A man accused of bilking at least one Salt Lake couple out of nearly $100,000 in retirement funds was ordered to stand trial on 56 separate felony charges.

During a preliminary hearing Tuesday, 3rd Circuit Judge Maurice Jones said he had heard enough evidence to support the unusual number of charges against George David Keaton, 30, address unavailable. The judge said the allegations appear to be a case of "classic embezzlement" and ordered the case bound over to district court."The money was diverted for your own personal purpose. That's the evidence in this case," he said to Keaton. He ordered Keaton to appear before 3rd District Judge Michael Murphy on March 18.

Prosecutors contend Keaton persuaded his clients to sell their securities and invest the proceeds in the Pace Financial Group, a company that did not exist. The money clients believed was being invested in a municipal bond fund was instead diverted for Keaton's personal use.Ray Tucker, of Salt Lake City, testified that Keaton told him Pace Financial was a large financial institution with clients throughout the country. "He told me I could get about 1 percent more off my investments and that would mean the difference between retiring and not retiring," Tucker said.

But after Tucker had given him tens of thousands of dollars to invest, he began questioning the legitimacy of his claim. After months without results, he finally asked for his money back. Keaton apparently agreed but kept putting him off, he said.

On Sept. 1, 1988, Tucker said, he went over to Keaton's house to personally demand his money back. When he arrived, Keaton was in front of his house packing a camper and said he was on his way to Georgia.

"I thought very seriously about calling the police and having him arrested," Tucker said. Instead, he allowed Keaton to sign a paper promising to send him the money from Georgia.

Assistant Attorney General David Sonnenreich said Keaton sent falsified financial statements to Tucker after moving to Georgia. The statements indicated Keaton had purchased municipal bonds with Tucker's money, but bank accounts indicate otherwise.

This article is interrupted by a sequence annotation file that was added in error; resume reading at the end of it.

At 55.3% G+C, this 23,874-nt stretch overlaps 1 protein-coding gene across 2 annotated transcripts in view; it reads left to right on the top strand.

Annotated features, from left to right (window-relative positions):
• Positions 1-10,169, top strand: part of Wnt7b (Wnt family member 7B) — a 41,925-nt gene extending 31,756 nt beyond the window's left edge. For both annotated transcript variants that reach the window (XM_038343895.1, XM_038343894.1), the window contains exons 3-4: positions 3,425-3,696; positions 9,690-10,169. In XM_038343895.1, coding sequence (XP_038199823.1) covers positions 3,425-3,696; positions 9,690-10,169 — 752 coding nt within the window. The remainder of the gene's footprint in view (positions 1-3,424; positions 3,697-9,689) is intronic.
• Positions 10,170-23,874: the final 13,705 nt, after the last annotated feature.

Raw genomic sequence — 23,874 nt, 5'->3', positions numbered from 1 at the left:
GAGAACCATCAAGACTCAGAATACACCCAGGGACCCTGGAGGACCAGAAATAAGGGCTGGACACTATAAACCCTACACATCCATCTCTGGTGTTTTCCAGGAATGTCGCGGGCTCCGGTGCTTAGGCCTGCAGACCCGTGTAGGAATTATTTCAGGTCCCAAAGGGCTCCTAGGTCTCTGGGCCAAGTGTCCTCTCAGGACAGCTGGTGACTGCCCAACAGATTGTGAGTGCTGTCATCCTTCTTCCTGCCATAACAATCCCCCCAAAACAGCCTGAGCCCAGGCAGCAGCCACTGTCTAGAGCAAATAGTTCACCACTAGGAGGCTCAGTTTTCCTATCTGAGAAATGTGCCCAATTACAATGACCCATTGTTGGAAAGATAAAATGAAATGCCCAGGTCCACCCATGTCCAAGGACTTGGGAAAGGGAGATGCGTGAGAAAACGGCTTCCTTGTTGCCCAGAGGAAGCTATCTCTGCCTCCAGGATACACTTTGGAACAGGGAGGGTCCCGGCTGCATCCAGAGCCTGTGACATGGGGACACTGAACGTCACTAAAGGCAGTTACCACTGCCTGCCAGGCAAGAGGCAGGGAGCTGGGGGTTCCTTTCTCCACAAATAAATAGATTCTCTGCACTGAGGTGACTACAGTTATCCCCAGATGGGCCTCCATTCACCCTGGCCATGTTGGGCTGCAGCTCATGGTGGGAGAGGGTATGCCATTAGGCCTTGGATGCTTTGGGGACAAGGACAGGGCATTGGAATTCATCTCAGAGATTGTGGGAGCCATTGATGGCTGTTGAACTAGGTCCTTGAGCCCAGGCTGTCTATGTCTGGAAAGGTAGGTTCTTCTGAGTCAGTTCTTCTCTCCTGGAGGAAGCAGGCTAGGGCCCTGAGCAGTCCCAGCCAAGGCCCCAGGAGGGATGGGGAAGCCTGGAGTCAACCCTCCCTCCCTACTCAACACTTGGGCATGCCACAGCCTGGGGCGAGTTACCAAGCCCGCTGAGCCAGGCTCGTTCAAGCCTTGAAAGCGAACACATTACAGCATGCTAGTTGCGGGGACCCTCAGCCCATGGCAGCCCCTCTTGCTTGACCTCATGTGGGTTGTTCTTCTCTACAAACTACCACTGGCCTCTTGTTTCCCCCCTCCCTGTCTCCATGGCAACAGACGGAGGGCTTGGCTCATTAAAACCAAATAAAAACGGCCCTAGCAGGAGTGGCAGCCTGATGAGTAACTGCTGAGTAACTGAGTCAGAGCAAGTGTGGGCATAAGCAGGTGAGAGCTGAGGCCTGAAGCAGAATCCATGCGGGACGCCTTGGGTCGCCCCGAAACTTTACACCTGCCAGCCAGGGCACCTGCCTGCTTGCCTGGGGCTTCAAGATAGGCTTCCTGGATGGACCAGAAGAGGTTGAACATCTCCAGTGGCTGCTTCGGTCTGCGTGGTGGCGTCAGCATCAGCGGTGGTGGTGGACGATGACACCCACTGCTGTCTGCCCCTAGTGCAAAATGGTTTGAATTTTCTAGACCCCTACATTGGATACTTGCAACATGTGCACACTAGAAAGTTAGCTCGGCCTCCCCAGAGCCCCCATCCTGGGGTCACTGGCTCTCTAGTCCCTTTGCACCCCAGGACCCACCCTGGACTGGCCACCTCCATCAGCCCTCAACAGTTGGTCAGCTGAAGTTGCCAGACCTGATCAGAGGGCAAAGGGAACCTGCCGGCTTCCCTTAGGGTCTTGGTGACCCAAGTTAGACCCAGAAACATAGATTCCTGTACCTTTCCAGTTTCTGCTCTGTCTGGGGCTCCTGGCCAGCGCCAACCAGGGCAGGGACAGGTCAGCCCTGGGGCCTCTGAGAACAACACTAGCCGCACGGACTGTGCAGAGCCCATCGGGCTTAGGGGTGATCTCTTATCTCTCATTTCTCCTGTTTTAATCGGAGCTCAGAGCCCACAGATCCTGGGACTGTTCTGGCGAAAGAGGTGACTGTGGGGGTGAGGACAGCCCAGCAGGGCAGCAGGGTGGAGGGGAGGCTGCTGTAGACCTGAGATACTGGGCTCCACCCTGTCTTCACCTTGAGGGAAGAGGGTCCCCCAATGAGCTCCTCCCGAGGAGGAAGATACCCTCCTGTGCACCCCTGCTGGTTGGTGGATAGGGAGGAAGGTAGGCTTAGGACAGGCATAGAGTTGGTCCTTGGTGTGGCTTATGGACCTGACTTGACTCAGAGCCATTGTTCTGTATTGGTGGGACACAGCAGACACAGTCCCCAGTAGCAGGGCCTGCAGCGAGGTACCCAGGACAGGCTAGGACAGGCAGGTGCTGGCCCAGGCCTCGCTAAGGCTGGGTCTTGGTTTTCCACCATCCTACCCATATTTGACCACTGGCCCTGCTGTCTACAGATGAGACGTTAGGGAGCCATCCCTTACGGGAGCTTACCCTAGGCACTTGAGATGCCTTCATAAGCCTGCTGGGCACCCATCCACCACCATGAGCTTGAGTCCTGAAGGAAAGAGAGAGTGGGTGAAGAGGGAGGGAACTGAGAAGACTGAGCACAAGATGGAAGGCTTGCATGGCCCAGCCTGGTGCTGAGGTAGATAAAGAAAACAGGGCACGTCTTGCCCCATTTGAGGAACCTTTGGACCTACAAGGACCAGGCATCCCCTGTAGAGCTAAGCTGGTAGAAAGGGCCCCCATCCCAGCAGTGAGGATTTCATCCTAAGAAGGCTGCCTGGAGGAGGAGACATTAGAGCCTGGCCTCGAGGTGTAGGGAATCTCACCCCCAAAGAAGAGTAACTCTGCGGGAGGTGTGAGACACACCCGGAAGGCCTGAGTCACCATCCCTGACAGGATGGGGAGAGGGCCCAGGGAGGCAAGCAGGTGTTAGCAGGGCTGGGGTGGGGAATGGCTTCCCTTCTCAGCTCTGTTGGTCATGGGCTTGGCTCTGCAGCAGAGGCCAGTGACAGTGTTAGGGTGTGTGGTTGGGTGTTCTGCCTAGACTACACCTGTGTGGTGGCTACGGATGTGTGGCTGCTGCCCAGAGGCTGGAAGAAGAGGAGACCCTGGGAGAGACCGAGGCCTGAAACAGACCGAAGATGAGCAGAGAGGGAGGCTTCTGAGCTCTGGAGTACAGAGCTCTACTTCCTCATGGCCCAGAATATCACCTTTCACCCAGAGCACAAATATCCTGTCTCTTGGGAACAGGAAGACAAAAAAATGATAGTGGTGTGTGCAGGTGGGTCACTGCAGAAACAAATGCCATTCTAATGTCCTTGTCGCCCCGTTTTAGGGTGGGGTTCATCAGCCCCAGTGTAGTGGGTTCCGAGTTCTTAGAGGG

Michael Hines of the attorney general's office testified that after Kea-ton deposited Tucker's first $16,000 check into the account, he used Tucker's money by writing personal checks on that account.

Thousands of dollars were also transferred from the Pace account to Keaton's personal account. He said Tucker's money was spent with checks written to floral shops, clothing stores, record stores, gas stations, insurance companies, etc.

Hines said after the $16,000 was completely spent, Tucker invested an additional $53,000 and Keaton proceeded to spend that money, too. None of the money was used to purchase municipal bonds, as Tucker was led to believe, he said.

Defense attorney John T. Nielsen said his client did not purposely deceive Tucker and indicated that Kea-ton always kept in touch with Tucker and never avoided him. He said Kea-ton may have misunderstood when Tucker wanted to receive the return on his investment.

Sonnenreich said that although Keaton kept in touch with Tucker, he deliberately deceived him and then tried to hide it. "What we have here is a rather dumb scheme to defraud Mr. Tucker, but it was a scheme nonetheless," he said.

Sonnenreich said Keaton lied to Tucker and told him his investment would allow him to retire early. "Keaton then stole the money . . . and tried to run in the middle of the night," he said.

Prosecutors have charged Keaton with five different types of crime: 21 counts of second-degree felony theft, 29 counts of third-degree felony theft, two counts of communications fraud, a second-degree felony, one count of tax evasion, a third-degree felony, and three counts of securities fraud.